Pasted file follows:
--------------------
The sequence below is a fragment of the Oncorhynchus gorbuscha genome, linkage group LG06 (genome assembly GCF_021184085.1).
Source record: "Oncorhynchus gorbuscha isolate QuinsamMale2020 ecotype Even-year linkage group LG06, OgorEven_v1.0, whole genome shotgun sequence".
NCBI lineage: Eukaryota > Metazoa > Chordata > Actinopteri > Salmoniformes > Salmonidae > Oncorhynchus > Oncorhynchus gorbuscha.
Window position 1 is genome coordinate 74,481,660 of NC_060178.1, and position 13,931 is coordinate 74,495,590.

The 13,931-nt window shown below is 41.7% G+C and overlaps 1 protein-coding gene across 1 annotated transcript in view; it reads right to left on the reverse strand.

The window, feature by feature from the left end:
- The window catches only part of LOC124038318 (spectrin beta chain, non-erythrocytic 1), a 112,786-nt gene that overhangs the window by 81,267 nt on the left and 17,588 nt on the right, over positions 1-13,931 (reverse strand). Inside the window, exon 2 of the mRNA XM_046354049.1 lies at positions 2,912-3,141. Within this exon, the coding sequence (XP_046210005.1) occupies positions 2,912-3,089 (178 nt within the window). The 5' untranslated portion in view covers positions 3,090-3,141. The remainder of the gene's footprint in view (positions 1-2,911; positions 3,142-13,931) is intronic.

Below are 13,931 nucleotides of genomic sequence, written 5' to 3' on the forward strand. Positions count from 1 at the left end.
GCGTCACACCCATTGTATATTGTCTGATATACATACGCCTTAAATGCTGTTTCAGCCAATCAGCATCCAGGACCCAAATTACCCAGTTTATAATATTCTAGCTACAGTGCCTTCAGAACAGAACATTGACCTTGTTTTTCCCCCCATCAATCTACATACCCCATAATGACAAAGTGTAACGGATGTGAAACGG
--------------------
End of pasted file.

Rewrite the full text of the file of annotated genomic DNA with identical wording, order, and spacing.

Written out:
The sequence below is a fragment of the Oncorhynchus gorbuscha genome, linkage group LG06 (genome assembly GCF_021184085.1).
Source record: "Oncorhynchus gorbuscha isolate QuinsamMale2020 ecotype Even-year linkage group LG06, OgorEven_v1.0, whole genome shotgun sequence".
NCBI lineage: Eukaryota > Metazoa > Chordata > Actinopteri > Salmoniformes > Salmonidae > Oncorhynchus > Oncorhynchus gorbuscha.
Window position 1 is genome coordinate 74,481,660 of NC_060178.1, and position 13,931 is coordinate 74,495,590.

The 13,931-nt window shown below is 41.7% G+C and overlaps 1 protein-coding gene across 1 annotated transcript in view; it reads right to left on the reverse strand.

The window, feature by feature from the left end:
- The window catches only part of LOC124038318 (spectrin beta chain, non-erythrocytic 1), a 112,786-nt gene that overhangs the window by 81,267 nt on the left and 17,588 nt on the right, over positions 1-13,931 (reverse strand). Inside the window, exon 2 of the mRNA XM_046354049.1 lies at positions 2,912-3,141. Within this exon, the coding sequence (XP_046210005.1) occupies positions 2,912-3,089 (178 nt within the window). The 5' untranslated portion in view covers positions 3,090-3,141. The remainder of the gene's footprint in view (positions 1-2,911; positions 3,142-13,931) is intronic.

Below are 13,931 nucleotides of genomic sequence, written 5' to 3' on the forward strand. Positions count from 1 at the left end.
GCGTCACACCCATTGTATATTGTCTGATATACATACGCCTTAAATGCTGTTTCAGCCAATCAGCATCCAGGACCCAAATTACCCAGTTTATAATATTCTAGCTACAGTGCCTTCAGAACAGAACATTGACCTTGTTTTTCCCCCCATCAATCTACATACCCCATAATGACAAAGTGTAACGGATGTGAAACGG